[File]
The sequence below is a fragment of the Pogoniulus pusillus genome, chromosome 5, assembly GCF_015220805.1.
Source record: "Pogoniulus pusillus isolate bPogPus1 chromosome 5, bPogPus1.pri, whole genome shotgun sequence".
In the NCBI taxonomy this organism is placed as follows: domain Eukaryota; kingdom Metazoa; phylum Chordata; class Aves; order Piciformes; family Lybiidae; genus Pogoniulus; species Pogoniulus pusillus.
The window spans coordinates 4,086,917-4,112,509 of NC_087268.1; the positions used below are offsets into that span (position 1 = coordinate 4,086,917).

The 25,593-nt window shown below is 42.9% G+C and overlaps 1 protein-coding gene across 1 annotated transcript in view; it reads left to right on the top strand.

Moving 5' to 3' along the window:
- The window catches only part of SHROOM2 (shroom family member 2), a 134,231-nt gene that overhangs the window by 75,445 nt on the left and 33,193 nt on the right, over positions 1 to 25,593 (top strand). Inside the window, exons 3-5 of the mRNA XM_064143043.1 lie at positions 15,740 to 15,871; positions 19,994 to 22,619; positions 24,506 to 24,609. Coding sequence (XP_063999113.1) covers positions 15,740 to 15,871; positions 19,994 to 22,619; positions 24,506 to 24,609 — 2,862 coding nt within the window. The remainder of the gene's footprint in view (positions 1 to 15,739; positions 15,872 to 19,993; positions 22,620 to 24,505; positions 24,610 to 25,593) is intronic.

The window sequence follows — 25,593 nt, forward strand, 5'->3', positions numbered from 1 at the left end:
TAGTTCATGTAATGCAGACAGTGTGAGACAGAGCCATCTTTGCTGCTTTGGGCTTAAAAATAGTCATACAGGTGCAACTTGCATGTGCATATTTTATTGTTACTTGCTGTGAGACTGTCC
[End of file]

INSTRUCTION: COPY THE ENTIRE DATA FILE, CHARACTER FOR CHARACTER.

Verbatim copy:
The sequence below is a fragment of the Pogoniulus pusillus genome, chromosome 5, assembly GCF_015220805.1.
Source record: "Pogoniulus pusillus isolate bPogPus1 chromosome 5, bPogPus1.pri, whole genome shotgun sequence".
In the NCBI taxonomy this organism is placed as follows: domain Eukaryota; kingdom Metazoa; phylum Chordata; class Aves; order Piciformes; family Lybiidae; genus Pogoniulus; species Pogoniulus pusillus.
The window spans coordinates 4,086,917-4,112,509 of NC_087268.1; the positions used below are offsets into that span (position 1 = coordinate 4,086,917).

The 25,593-nt window shown below is 42.9% G+C and overlaps 1 protein-coding gene across 1 annotated transcript in view; it reads left to right on the top strand.

Moving 5' to 3' along the window:
- The window catches only part of SHROOM2 (shroom family member 2), a 134,231-nt gene that overhangs the window by 75,445 nt on the left and 33,193 nt on the right, over positions 1 to 25,593 (top strand). Inside the window, exons 3-5 of the mRNA XM_064143043.1 lie at positions 15,740 to 15,871; positions 19,994 to 22,619; positions 24,506 to 24,609. Coding sequence (XP_063999113.1) covers positions 15,740 to 15,871; positions 19,994 to 22,619; positions 24,506 to 24,609 — 2,862 coding nt within the window. The remainder of the gene's footprint in view (positions 1 to 15,739; positions 15,872 to 19,993; positions 22,620 to 24,505; positions 24,610 to 25,593) is intronic.

The window sequence follows — 25,593 nt, forward strand, 5'->3', positions numbered from 1 at the left end:
TAGTTCATGTAATGCAGACAGTGTGAGACAGAGCCATCTTTGCTGCTTTGGGCTTAAAAATAGTCATACAGGTGCAACTTGCATGTGCATATTTTATTGTTACTTGCTGTGAGACTGTCC